Saturday, April 23, 2011

Syrian Crackdown Continues At Funerals For Those Killed In Friday Protests

Bashar al-Assad's regime continues its violent crackdown against protesters demanding reforms throughout the country. The death toll from yesterday may be as high as 100, but no one knows for sure just how many people have been killed by the regime.

Funerals for some of those killed are to take place today, and there's a worry that the crackdown will extend to the funeral processions and that the death toll will rise once more.
Wissam Tarif, head of Insan, a Syrian human rights group, said that the death toll was expected to rise as many are still missing and activists are still negotiating for the release of bodies from the custody of security forces. The violence started on Friday after the Muslim noon prayers, when scores of Syrians gathered in protests. Their demands have grown since the uprising began in March — from calls for reform to demands that President Bashar al-Assad step down. In moments laden with symbolism, protesters tore down Mr. Assad’s picture and wrecked statues of his father, Hafez, who seized power in 1970.

The images of carnage Friday represented some of the most horrific moments of the so-called Arab Spring, as Syrian security forces met thousands of protesters with fusillades of live ammunition in more than a dozen towns. Some of the worst clashes occurred in towns on the outskirts of Damascus, the capital, and in the southern town of Azra, where thousands gathered to chant antigovernment slogans and call for the president’s ouster.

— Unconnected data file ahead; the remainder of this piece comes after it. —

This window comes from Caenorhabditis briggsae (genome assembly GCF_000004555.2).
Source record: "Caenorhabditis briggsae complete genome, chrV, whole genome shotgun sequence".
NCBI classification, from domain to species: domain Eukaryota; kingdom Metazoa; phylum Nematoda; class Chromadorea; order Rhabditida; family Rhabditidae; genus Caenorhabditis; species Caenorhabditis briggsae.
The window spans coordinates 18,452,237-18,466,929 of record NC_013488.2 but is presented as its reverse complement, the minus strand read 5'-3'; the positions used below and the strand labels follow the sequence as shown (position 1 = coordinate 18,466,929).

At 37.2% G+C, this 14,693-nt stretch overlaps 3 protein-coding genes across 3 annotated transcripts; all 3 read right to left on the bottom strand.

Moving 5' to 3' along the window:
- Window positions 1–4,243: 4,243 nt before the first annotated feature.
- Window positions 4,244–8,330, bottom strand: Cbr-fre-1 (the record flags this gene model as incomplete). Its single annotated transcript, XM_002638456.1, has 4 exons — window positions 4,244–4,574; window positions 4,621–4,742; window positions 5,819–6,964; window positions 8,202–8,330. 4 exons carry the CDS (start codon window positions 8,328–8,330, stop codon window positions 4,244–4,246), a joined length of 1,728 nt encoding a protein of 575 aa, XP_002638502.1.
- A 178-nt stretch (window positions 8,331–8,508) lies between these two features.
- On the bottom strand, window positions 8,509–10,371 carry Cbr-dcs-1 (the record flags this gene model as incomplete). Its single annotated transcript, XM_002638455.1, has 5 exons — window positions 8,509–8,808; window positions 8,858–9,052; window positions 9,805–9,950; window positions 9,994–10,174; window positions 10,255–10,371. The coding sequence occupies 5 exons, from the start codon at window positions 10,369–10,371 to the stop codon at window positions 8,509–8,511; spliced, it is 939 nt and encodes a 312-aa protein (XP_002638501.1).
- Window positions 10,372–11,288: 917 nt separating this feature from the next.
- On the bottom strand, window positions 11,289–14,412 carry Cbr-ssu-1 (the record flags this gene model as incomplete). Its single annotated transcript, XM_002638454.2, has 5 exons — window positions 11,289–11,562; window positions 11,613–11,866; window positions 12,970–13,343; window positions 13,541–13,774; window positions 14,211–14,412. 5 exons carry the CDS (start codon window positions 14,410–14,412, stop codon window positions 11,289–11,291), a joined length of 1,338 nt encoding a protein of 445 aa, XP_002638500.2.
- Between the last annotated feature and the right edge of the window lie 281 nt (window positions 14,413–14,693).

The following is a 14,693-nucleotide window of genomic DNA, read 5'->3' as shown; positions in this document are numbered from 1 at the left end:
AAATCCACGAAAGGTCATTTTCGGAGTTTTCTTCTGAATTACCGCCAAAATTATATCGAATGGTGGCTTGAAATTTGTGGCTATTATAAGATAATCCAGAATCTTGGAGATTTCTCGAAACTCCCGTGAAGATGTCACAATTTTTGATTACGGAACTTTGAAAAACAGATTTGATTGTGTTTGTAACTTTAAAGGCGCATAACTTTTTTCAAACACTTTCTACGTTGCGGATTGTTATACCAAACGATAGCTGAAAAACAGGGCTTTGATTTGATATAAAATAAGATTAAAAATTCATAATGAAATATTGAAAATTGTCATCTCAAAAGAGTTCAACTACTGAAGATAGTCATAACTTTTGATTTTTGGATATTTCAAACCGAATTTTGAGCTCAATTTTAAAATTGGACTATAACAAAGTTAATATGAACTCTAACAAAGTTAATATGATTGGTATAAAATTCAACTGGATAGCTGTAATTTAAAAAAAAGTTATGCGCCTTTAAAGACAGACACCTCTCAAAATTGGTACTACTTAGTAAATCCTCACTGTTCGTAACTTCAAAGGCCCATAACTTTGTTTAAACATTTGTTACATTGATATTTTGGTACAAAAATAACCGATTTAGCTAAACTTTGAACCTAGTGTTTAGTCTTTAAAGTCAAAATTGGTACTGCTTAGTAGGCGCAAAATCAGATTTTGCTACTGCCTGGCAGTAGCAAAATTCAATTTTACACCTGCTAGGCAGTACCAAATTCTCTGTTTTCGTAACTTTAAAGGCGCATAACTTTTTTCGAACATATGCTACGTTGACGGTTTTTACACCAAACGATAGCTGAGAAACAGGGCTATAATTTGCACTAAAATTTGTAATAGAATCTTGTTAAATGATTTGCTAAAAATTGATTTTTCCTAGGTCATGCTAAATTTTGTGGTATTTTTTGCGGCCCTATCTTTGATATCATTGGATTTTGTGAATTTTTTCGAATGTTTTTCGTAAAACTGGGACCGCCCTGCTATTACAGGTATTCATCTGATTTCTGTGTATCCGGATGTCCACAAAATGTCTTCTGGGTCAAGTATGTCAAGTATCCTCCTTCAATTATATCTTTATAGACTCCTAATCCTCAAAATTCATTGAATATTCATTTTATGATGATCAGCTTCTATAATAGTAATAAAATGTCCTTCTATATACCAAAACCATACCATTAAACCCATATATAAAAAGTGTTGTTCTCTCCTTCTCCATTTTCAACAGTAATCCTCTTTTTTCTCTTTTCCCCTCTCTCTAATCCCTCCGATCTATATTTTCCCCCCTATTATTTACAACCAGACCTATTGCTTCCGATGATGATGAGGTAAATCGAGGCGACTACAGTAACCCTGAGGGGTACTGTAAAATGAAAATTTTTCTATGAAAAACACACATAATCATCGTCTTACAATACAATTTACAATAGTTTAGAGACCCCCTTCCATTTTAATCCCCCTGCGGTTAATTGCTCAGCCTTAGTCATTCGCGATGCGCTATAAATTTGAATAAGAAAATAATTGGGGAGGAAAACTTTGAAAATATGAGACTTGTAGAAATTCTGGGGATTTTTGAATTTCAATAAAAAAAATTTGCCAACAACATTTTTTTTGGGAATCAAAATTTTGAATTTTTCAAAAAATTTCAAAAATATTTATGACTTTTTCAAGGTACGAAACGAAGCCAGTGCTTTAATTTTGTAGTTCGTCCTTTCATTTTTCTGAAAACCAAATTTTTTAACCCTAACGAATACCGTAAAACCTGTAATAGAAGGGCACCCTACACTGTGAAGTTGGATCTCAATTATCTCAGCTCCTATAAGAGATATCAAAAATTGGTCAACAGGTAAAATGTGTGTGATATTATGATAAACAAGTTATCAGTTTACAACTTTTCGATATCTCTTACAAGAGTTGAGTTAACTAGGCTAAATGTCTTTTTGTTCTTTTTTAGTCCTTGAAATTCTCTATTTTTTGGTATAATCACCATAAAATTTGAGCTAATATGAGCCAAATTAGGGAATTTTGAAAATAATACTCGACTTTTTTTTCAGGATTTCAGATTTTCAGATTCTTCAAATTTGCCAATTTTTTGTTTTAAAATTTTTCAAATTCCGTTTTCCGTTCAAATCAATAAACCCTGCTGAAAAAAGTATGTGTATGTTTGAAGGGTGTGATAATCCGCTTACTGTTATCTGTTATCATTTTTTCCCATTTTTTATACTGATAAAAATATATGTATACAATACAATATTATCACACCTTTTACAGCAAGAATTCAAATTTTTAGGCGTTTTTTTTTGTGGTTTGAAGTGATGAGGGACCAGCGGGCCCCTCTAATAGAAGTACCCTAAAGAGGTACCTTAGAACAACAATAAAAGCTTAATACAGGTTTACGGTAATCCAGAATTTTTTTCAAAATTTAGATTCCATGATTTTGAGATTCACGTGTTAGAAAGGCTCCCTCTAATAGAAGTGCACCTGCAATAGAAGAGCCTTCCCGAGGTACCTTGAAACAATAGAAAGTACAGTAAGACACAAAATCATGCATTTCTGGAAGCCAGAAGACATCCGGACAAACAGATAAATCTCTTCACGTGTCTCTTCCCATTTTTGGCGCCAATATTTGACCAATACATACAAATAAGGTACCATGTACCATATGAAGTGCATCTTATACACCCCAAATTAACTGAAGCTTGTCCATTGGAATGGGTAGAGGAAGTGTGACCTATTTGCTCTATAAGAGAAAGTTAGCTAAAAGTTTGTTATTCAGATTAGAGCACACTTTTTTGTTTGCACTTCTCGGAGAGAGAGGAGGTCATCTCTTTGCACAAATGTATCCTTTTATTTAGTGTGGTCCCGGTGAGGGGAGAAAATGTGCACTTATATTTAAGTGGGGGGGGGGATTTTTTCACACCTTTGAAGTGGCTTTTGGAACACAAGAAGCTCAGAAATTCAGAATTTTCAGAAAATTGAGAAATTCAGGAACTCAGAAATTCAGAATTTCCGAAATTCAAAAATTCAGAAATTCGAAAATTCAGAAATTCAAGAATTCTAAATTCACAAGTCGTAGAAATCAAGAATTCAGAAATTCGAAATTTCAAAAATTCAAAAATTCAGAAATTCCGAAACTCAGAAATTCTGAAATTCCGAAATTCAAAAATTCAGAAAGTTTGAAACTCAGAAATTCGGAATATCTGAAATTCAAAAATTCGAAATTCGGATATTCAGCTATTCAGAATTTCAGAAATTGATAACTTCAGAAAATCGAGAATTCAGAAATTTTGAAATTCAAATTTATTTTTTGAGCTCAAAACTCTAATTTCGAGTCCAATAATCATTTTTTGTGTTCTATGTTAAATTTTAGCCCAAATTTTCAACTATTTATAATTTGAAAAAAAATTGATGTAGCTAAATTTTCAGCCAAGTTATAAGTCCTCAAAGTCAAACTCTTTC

Organizers suggested that the aftermath could propel even more people into the streets in an uprising that has so far failed to achieve the critical mass of revolutions in Tunisia and Egypt. Protests were reported in every Syrian province, though Damascus and Syria’s second-largest city, Aleppo, remained relatively quiet.

The Syrian Human Rights Information Link, basing its estimate on accounts from witnesses, said the death toll had risen from 88 to 92, with 42 dead in the suburbs of Damascus; 22 in Homs; 20 in Azra; 1 in Dara’a; 2 in Latakia; 3 in Hama and 2 elsewhere.
Some of the funeral processions have already come under fire:

Five mourners were killed by Assad's thugs
. Once again, this highlights the fact that Assad has no interest in reforming the political structure in Syria, nor does he have any intention of changing his ways. He may have shuffled his cabinet and claimed to have lifted the emergency law in place for more than 40 years, but his regime is acting as though nothing has changed. They're still engaging in detentions, torture, and murder of protesters and opponents to the regime.

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